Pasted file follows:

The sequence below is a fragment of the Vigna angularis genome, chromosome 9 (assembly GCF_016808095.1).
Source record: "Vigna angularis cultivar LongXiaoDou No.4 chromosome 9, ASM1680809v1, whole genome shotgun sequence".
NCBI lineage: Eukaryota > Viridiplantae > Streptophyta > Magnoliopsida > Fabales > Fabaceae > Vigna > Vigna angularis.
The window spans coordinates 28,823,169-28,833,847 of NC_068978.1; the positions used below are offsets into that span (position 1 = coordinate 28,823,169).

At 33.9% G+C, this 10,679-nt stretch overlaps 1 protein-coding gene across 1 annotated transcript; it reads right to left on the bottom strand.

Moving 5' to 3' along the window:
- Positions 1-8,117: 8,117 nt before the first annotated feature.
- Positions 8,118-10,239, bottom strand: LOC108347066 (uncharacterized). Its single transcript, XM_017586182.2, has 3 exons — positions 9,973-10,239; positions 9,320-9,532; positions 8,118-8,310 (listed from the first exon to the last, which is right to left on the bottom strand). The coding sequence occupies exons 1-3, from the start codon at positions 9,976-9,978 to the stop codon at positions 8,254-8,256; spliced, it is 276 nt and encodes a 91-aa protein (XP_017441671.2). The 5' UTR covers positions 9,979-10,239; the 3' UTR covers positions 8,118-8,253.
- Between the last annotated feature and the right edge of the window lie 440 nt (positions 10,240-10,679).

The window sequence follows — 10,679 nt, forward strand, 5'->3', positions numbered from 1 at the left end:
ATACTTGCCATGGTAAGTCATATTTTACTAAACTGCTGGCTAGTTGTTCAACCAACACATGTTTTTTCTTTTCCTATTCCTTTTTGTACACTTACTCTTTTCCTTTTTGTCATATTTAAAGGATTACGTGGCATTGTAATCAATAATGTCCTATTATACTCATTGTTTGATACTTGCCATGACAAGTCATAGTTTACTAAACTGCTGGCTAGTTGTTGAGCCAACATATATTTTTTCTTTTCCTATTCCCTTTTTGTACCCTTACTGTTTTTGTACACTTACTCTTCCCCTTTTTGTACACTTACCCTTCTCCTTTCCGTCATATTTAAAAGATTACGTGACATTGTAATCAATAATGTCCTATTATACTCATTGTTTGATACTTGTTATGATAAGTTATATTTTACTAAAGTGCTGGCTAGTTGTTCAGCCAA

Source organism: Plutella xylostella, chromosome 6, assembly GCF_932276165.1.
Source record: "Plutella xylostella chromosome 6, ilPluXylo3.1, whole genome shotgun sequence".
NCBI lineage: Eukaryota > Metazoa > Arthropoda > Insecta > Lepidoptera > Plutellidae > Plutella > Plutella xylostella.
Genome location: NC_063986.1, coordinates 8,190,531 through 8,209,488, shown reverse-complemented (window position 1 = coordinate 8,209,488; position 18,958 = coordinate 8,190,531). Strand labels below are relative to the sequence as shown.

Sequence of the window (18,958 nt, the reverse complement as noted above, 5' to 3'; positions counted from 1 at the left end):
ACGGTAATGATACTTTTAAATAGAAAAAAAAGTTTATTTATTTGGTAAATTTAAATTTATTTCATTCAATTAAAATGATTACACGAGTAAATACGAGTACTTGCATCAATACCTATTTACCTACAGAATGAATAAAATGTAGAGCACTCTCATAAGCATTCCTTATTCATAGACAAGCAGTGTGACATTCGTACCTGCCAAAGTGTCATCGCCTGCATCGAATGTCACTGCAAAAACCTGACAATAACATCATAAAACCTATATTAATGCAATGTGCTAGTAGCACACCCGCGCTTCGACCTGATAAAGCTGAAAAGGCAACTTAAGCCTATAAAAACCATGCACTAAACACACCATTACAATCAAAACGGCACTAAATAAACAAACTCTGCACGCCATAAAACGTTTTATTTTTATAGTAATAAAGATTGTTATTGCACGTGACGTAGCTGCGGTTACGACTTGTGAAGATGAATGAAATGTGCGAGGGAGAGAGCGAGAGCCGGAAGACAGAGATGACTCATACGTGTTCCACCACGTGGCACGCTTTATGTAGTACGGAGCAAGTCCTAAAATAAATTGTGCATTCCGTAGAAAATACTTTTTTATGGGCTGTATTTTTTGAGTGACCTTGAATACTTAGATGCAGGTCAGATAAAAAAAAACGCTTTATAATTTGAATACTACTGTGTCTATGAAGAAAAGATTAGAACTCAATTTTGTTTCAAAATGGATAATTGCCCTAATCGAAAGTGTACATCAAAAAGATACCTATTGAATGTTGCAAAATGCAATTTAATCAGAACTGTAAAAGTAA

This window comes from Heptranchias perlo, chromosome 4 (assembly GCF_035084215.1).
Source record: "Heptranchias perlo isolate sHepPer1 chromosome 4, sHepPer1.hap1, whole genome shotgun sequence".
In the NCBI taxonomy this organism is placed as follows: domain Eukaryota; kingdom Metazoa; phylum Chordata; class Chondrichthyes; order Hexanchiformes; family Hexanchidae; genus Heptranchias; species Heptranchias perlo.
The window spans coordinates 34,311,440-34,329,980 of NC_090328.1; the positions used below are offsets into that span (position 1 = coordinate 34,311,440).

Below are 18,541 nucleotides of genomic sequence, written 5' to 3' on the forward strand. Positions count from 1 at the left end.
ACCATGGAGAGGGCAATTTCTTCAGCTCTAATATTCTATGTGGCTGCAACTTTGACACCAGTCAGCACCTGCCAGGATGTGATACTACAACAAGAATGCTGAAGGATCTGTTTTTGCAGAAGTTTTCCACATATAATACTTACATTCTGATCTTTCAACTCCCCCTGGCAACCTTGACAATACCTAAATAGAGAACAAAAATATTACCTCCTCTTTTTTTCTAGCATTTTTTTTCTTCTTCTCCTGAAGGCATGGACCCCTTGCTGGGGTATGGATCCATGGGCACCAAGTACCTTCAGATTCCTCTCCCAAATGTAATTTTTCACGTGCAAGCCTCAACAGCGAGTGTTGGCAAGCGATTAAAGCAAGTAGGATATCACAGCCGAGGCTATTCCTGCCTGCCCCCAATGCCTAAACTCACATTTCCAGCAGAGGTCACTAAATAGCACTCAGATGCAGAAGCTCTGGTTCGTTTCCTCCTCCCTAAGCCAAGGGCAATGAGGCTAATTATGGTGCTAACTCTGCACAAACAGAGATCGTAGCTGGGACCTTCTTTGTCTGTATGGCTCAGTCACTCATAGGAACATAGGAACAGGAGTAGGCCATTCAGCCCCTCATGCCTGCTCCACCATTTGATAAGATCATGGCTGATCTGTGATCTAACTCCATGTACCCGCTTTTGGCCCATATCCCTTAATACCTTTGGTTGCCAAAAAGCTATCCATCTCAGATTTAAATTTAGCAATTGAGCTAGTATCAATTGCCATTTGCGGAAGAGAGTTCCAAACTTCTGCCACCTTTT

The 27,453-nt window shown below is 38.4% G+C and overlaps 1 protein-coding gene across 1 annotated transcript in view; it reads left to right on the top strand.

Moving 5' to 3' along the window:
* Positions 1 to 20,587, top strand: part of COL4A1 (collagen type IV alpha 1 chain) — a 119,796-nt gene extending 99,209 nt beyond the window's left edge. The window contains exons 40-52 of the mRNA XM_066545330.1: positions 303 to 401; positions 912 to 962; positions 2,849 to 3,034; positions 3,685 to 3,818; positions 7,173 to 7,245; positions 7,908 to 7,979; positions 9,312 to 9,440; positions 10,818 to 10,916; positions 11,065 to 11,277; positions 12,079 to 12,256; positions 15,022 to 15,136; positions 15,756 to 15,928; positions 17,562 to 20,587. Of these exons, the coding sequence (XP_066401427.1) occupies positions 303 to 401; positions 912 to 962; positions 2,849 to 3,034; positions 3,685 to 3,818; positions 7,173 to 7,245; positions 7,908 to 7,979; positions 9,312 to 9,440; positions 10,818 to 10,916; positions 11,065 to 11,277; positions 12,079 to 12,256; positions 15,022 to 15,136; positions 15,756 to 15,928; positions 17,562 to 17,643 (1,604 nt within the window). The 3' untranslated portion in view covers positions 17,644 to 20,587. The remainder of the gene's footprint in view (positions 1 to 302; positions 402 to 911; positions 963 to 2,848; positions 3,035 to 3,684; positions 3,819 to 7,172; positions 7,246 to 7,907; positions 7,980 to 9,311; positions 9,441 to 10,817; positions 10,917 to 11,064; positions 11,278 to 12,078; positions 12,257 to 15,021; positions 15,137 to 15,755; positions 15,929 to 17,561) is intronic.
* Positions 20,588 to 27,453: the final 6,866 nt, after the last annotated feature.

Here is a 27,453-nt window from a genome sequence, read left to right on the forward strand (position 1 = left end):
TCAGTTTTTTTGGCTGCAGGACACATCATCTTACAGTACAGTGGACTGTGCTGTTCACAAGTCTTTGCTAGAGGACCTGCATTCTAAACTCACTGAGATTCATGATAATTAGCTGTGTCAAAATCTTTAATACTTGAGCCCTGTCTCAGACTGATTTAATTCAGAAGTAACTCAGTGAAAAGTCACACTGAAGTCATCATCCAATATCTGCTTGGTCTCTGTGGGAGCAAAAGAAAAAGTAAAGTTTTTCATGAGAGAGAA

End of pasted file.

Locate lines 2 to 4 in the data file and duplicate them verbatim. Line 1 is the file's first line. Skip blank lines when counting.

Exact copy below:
Source record: "Vigna angularis cultivar LongXiaoDou No.4 chromosome 9, ASM1680809v1, whole genome shotgun sequence".
NCBI lineage: Eukaryota > Viridiplantae > Streptophyta > Magnoliopsida > Fabales > Fabaceae > Vigna > Vigna angularis.
The window spans coordinates 28,823,169-28,833,847 of NC_068978.1; the positions used below are offsets into that span (position 1 = coordinate 28,823,169).